Date: Wednesday, August 4, 2021
Mileage: 11.7 miles
After yesterday’s torturous midday climb, we decided to get up and out as early as possible. Our alarm went off at 5:20am, but I think I had already been up for about twenty minutes deciding whether I should get up to pee or not. The alarm made that decision for me.
We had a nice morning under the shadow of the Precipice walls and were on our way by 7am. The trail took us up the last 200 feet or so before hitting the Kaweah Gap, past huge boulders and unnamed lakes, and before long, we were cresting over the pass and on top of the Gap; the Kaweahs to one side at the Great Western Divide to the other.
We descended into the gap, enjoying the shade from the shadows of the Kaweahs. The landscape reminded me a lot of parts of the John Muir Trail – barren grassland with lots of creeks and small trees and marmots… like after you come down from Forrester! We saw about five marmots coming down. It was also the first day that we had any cloud coverage at all, which kept the temperature down. It was so nice after yesterday’s heatfest. It almost felt like a perfect fall day, but that could also be because of my sepia-toned glasses.
We had a long descent down to Arroyo Creek, and then about a thousand foot incline back up. AllTrails said it was exposed, but after yesterday’s actual exposed climb, it felt like a piece of cake. It was gradual, relatively shady, and the breeze and clouds kept the temperature nice.
We barely saw anyone all day. I think all of the two/three-day hikers end at Precipice, so now, you really only run into HSTers or other hikers on long loops throughout the park.
The end of the incline showed a lake on the map and on our GPS, but AllTrails told us there hadn’t been a lake there for years. We decided before we saw it that we were going to have lunch at Not a Lake Lake, and we entertained lots of ideas at what Not a Lake Lake actually looked like. When we finally crested over the incline, we finally confirmed that it was indeed Not a Lake.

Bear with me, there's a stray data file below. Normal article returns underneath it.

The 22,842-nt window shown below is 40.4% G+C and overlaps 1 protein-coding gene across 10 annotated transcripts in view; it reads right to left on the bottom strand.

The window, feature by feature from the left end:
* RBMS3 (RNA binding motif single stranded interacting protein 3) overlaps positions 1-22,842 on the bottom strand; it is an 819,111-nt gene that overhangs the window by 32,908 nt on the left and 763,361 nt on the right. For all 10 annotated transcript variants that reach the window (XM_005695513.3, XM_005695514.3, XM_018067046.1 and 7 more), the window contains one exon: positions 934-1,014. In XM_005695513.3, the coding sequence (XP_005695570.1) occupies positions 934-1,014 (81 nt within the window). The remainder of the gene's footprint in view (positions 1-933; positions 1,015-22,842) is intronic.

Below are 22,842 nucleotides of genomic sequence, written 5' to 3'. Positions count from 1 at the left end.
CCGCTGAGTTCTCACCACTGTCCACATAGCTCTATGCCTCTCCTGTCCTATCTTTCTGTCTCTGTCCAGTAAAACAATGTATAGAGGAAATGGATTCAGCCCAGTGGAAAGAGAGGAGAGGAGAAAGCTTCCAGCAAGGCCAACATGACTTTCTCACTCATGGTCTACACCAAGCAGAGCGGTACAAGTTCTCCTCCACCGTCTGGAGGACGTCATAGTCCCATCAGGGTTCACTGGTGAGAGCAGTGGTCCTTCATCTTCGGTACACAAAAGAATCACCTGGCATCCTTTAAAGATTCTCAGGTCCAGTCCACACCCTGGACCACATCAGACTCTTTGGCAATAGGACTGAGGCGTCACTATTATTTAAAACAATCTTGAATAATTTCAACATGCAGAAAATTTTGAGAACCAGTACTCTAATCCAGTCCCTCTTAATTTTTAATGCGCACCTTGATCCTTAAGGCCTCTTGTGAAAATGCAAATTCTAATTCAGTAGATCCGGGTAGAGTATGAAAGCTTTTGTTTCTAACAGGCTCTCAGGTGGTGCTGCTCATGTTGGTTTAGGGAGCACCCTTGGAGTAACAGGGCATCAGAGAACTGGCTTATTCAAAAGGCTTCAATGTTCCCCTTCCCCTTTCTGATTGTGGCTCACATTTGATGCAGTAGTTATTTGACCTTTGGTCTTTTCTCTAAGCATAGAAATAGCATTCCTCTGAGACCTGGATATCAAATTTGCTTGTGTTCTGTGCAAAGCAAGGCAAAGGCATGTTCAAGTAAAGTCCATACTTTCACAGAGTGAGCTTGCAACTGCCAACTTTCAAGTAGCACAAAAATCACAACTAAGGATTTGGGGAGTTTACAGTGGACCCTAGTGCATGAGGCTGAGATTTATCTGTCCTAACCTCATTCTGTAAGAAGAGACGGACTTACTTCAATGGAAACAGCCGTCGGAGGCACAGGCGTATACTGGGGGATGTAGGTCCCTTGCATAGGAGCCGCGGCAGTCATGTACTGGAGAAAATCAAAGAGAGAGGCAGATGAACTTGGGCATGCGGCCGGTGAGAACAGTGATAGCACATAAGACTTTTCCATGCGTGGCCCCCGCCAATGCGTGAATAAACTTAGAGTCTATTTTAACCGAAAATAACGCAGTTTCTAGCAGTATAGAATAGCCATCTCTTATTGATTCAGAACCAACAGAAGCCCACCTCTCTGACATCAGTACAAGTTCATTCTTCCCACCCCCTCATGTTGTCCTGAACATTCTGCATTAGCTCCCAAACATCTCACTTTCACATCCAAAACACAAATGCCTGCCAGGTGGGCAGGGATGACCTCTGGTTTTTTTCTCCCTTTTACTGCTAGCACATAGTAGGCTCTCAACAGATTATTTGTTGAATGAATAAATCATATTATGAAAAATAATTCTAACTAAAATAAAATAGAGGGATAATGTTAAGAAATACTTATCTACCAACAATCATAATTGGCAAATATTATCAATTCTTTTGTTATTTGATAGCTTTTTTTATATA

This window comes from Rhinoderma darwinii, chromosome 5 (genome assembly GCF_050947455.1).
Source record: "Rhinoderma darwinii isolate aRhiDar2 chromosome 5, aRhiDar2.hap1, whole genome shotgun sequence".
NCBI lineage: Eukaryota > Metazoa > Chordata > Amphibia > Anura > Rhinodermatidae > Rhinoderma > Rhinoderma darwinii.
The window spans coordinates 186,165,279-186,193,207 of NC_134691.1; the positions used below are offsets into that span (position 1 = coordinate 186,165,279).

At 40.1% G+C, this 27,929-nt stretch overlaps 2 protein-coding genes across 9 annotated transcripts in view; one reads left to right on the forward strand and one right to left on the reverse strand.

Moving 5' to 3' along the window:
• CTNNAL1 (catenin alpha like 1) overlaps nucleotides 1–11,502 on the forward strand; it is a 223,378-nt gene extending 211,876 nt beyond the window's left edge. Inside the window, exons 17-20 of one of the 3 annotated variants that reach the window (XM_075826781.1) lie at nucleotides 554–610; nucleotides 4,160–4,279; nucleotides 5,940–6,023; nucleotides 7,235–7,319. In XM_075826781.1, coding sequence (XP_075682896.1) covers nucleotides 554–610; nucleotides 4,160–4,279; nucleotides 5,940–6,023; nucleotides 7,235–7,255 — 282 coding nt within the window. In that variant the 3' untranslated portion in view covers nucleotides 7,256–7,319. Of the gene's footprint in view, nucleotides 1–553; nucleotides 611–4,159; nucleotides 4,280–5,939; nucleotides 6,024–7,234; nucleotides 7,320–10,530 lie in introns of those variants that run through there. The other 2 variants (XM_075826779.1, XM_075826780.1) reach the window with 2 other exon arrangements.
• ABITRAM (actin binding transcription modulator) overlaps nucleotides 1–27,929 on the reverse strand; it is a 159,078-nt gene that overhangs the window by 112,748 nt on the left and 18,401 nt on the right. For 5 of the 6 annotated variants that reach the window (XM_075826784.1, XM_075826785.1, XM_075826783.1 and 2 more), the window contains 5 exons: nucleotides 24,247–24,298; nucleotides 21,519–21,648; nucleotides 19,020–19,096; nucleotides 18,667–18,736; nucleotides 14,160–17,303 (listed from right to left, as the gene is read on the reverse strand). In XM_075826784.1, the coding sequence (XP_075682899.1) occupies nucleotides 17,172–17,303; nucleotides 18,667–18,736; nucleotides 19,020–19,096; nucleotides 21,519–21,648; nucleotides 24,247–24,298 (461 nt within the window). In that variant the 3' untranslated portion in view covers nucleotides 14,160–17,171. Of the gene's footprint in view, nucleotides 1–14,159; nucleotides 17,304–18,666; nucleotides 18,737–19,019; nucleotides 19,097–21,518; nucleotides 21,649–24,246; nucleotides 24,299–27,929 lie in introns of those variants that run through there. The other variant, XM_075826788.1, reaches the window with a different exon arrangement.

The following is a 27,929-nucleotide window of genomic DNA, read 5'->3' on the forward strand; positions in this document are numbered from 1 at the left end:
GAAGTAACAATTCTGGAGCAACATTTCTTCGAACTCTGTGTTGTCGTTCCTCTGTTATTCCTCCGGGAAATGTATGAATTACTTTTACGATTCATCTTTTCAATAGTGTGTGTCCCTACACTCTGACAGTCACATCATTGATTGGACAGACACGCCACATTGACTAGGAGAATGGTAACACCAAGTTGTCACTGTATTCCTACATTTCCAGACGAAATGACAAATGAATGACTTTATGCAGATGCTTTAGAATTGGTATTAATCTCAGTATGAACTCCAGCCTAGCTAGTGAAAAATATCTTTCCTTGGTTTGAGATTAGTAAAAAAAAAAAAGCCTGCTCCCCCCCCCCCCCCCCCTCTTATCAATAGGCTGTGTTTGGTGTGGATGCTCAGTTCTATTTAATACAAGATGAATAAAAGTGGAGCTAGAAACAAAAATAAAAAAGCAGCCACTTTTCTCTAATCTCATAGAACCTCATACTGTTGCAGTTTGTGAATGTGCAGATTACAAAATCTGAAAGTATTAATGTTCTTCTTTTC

As we had lunch at Not a Lake, a ranger stationed out of the Little Five Lakes area came up the trail and sat down with us for awhile. When we asked him how Little Five Lakes were, he said it was “the best,” so now that area is officially on all of our lists. When we told him we were camping at Moraine Lake, he told us that he won’t even cook with the water out of Moraine – he thinks it is that gross. He mentioned how there is no inlet or outlet to the lake, and that while it is great for swimming, it is filled with sunscreen, deet, and “all of the ibuprofen that runs right through people.” He gave us directions to fill up at a creek right after the Moraine Lake side-trail (but still on the HST – making you backtrack maybe .1 miles back to the side-trail when you were ready to hike again). We eventually bid our ranger friend goodbye and promised him that we’d check out his home turf of Little Five Lakes.
We eventually moved on from Not a Lake and began the slow descent down to Moraine. It was so crazy for me to explore the Western Sierras – they are just as craggy as the east side! We had stunning views of Mineral King all day (also adding that area to the list). Eventually, we got to the creek that the ranger told us to fill up at, and unfortunately, it was bone dry. Sunscreen water it was.
The last 2.2 miles to Moraine Lake were the longest 2.2 miles of all of our lives. We were all so tired and our feet were so tender. Fortunately, the trail was nice and soft, but we were essentially hallucinating that we could all see the lake after every turn – “Do you see that blue right there?!” We indeed could not see blue right there.